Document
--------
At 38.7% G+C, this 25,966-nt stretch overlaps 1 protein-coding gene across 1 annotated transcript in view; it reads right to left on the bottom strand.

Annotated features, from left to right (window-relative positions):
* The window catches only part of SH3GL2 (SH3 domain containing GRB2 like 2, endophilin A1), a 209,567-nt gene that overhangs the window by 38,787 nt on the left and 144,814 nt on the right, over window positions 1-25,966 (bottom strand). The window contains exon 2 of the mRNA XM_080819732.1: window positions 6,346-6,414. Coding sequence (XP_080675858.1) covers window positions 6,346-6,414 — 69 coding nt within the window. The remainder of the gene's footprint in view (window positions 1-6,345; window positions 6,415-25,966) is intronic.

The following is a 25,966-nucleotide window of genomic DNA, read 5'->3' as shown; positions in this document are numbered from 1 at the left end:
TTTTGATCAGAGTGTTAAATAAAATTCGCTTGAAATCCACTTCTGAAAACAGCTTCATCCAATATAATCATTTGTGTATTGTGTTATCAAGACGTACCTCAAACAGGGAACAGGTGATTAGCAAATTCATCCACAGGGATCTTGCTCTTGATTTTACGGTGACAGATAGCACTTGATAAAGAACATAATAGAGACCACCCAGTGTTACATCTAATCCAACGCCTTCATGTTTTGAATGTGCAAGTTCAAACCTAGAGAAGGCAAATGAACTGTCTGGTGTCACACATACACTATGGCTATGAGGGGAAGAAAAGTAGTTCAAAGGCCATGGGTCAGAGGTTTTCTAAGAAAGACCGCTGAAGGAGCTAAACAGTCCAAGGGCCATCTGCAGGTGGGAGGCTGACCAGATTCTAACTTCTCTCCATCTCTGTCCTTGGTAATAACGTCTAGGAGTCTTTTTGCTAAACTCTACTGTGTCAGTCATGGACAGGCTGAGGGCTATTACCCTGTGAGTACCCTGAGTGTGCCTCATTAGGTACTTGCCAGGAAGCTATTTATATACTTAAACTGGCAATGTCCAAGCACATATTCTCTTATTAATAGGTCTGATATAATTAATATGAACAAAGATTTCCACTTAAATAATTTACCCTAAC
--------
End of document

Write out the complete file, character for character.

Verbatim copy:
At 38.7% G+C, this 25,966-nt stretch overlaps 1 protein-coding gene across 1 annotated transcript in view; it reads right to left on the bottom strand.

Annotated features, from left to right (window-relative positions):
* The window catches only part of SH3GL2 (SH3 domain containing GRB2 like 2, endophilin A1), a 209,567-nt gene that overhangs the window by 38,787 nt on the left and 144,814 nt on the right, over window positions 1-25,966 (bottom strand). The window contains exon 2 of the mRNA XM_080819732.1: window positions 6,346-6,414. Coding sequence (XP_080675858.1) covers window positions 6,346-6,414 — 69 coding nt within the window. The remainder of the gene's footprint in view (window positions 1-6,345; window positions 6,415-25,966) is intronic.

The following is a 25,966-nucleotide window of genomic DNA, read 5'->3' as shown; positions in this document are numbered from 1 at the left end:
TTTTGATCAGAGTGTTAAATAAAATTCGCTTGAAATCCACTTCTGAAAACAGCTTCATCCAATATAATCATTTGTGTATTGTGTTATCAAGACGTACCTCAAACAGGGAACAGGTGATTAGCAAATTCATCCACAGGGATCTTGCTCTTGATTTTACGGTGACAGATAGCACTTGATAAAGAACATAATAGAGACCACCCAGTGTTACATCTAATCCAACGCCTTCATGTTTTGAATGTGCAAGTTCAAACCTAGAGAAGGCAAATGAACTGTCTGGTGTCACACATACACTATGGCTATGAGGGGAAGAAAAGTAGTTCAAAGGCCATGGGTCAGAGGTTTTCTAAGAAAGACCGCTGAAGGAGCTAAACAGTCCAAGGGCCATCTGCAGGTGGGAGGCTGACCAGATTCTAACTTCTCTCCATCTCTGTCCTTGGTAATAACGTCTAGGAGTCTTTTTGCTAAACTCTACTGTGTCAGTCATGGACAGGCTGAGGGCTATTACCCTGTGAGTACCCTGAGTGTGCCTCATTAGGTACTTGCCAGGAAGCTATTTATATACTTAAACTGGCAATGTCCAAGCACATATTCTCTTATTAATAGGTCTGATATAATTAATATGAACAAAGATTTCCACTTAAATAATTTACCCTAAC